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Being Tarzan: Jungle Trekking in Indonesia

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Vicky Philpott

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Written by: Rebecca Root

Bukit Lawang is the Perfect Spot to Escape the Comforts of Home

Intense heat, a few near-death experiences and a whole load of sweat: a trek in the Indonesian jungle is by no means a walk in the park, but it is an epic adventure.

In stark contrast to Bali’s white sands and rolling surf, the town of Bukit Lawang in northern Sumatra is all swinging vines and wild treetops. It calls to anyone seeking a bit of Tarzan-action but, be warned, you’ll need more than a loin cloth to make this trip.

Bukit Lawang itself is a forgotten corner of the globe that missed the memo on hot water and internet, but this just makes it all the more enchanting. It’s untouched by the curse of McDonalds and it’s dense jungle is yet to be destroyed by hotel developers. The area remains wild and beautiful, offering a secluded getaway full of great food and jungle sing songs.

Bukit Lawang in Indonesia

The locals have you hooked on the idea of a jungle escapade from the moment you plant your feet in the magical land of Bukit Lawang – all smiling faces and funny tales you can’t resist.

So that was it. Rucksacks on, water bottles at the ready and our group was ready to take those first steps into jungle wonderland. But, this was by no means a glamourous affair. Forget Katy Perry’s recent music video for Roar – with crazy temperatures and vertical hikes, jungle chic was not easy to achieve and a few minutes in I looked like a steamed lobster, all red and sweaty. So be warned and leave the vanity back at the riverside.

We climbed through the thick growth and trudged in the deep mud. We fell more than a few times and hiked it up the steep paths. There was literally blood, sweat and tears. However, do not misinterpret the sheer physical agony for disappointment.

Say hello to the orang-utans

Our first sighting of the Sumatran orang-utans made all the pants and pains disappear.

In packs of two or three, the orang-utans swung low between the trees and stared down at the human faces peeking up at them. Unafraid, they came so close and took any opportunity they could to steal a banana. Their button noses and rusty fur could trick you into thinking that they were as harmless as teddy bears, but their strong physique means they’re anything but.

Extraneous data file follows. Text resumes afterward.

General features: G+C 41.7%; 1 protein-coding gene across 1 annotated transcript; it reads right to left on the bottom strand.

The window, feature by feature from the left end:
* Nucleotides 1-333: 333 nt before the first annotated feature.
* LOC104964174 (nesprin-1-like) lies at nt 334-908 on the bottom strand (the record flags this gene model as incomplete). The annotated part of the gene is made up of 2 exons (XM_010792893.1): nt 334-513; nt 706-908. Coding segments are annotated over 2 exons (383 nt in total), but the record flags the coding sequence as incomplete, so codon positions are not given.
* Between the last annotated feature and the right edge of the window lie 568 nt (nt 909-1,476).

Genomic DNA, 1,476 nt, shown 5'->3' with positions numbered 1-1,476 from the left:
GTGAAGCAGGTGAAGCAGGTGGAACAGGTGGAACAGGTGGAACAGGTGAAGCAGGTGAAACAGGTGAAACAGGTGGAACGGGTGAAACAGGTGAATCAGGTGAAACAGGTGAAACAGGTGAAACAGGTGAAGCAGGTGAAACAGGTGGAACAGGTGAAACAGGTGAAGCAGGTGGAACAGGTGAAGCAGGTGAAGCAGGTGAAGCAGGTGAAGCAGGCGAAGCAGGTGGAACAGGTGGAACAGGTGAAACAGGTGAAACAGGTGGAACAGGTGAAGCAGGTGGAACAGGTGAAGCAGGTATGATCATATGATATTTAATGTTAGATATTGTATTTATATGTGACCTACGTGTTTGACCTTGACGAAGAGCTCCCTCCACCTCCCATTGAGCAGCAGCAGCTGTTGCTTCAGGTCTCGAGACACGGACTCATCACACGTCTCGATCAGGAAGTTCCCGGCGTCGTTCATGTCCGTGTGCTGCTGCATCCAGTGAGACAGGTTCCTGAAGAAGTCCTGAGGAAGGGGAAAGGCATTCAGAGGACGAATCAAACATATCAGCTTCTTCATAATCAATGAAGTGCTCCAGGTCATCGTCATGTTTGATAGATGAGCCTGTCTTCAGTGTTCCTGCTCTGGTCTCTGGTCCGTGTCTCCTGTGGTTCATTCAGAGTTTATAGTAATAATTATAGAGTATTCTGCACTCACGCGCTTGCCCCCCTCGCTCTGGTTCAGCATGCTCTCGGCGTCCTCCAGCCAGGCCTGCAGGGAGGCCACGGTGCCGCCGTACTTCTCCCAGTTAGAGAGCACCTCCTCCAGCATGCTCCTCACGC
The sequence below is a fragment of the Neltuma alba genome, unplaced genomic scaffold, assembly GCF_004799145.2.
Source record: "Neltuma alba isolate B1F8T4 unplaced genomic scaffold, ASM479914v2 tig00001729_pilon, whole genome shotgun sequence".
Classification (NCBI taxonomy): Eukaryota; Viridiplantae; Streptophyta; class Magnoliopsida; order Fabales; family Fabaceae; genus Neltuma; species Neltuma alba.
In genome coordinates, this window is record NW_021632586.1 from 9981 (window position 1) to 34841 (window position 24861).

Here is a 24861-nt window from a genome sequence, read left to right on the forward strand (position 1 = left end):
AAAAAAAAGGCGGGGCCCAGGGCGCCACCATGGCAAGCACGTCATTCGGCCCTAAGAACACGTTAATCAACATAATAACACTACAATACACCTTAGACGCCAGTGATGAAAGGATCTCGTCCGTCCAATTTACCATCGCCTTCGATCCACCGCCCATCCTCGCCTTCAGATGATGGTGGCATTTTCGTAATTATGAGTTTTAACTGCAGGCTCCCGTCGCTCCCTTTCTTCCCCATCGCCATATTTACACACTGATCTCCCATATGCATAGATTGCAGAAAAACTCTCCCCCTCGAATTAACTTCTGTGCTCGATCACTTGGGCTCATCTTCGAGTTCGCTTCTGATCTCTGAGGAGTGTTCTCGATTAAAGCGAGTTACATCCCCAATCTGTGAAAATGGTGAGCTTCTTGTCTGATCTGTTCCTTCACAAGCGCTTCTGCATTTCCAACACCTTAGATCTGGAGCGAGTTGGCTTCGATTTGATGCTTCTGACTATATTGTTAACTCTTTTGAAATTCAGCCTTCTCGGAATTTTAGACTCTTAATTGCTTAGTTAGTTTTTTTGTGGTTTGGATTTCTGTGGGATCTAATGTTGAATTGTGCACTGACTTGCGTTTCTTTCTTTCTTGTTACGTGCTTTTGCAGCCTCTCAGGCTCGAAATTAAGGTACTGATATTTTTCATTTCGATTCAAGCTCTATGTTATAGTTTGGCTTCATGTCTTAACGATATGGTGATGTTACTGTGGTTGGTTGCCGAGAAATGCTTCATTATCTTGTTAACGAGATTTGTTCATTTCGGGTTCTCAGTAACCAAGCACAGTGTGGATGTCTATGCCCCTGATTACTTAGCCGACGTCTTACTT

Mina, orang-utan celeb of the treetops, decided to take a member of our trekking group hostage in exchange for copious amounts of fruit. She put up quite a fight to keep her newly acquired friend and twisted and pulled her poor victim’s arm until the tour guide surrendered all the fruit we had. There goes lunch. We were six hours in and far enough away from civilisation to be more than a little perturbed.

Orang-utans in Indonesia

After our traumatic hold up we continued to delve deeper into the foliage. By this point our tour guide had taken pity on me, the girl who clearly thought she was going to Zumba class with her crop top and matching bag, and had relieved me of my rucksack. With a nice mud stain coming up the rear no amount of deodorant was helping me out here.

Our guide navigated us through the trees as if each branch were clearly signposted. When asked how he found his way so easily he simply said: “I am a jungle boy”.

When exhaustion started to creep in and my Primarni pumps began to rub, we finally began what can only be described as a death descent, an almost vertical climb down a cliff face. All it would take was one wrong foot and we could be lost to the jungle forever.

When the river below finally came into sight I don’t think my body could have heaved a bigger sigh, but it wasn’t over. In order to reach our overnight camp we had to cross the rough river.

Once again, totally unequipped, we waded through and tried not to be washed away.

When we finally made it to camp – and by camp I mean a piece of plastic sheeting – we all collapsed with exhaustion. We’d experienced more near-death experiences in one day then some people experience in a lifetime but, day one was over, we were still alive and had cups of condensed milk to perk us up. Yum.

However physically demanding the day had been, there had been surreal moments that made it worth every second: bathing in the waterfalls (Myleene Klass-style of course), watching the baby monkeys and playing games by the campfire with the natives. These were all magical moments that I would later question if they were real or had just been a result of a jungle hallucination, lack of water and heat creating some mystic illusion.

That night we lay beneath the stars and couldn’t have been closer to nature. In fact, I feared we were a little too close. A hiss here and a roar there, I was convinced we wouldn’t last till the morning, but the overwhelming events of the day let us drift into the deepest of comas.

Needless to say we were not eaten by a bear or dragged off by a tiger. We had survived a night in the jungle and sunrise brought another day of wading through waterfalls and watching the wildlife, but this time it ended with a raft downstream between the jungle’s valleys.

The views were breathtaking, the animals astounding and the moments surreal. How the girl from Leeds survived a jungle trek with nothing but her Topshop joggers and Impulse body spray I’ll never know, but it was worth every moment.

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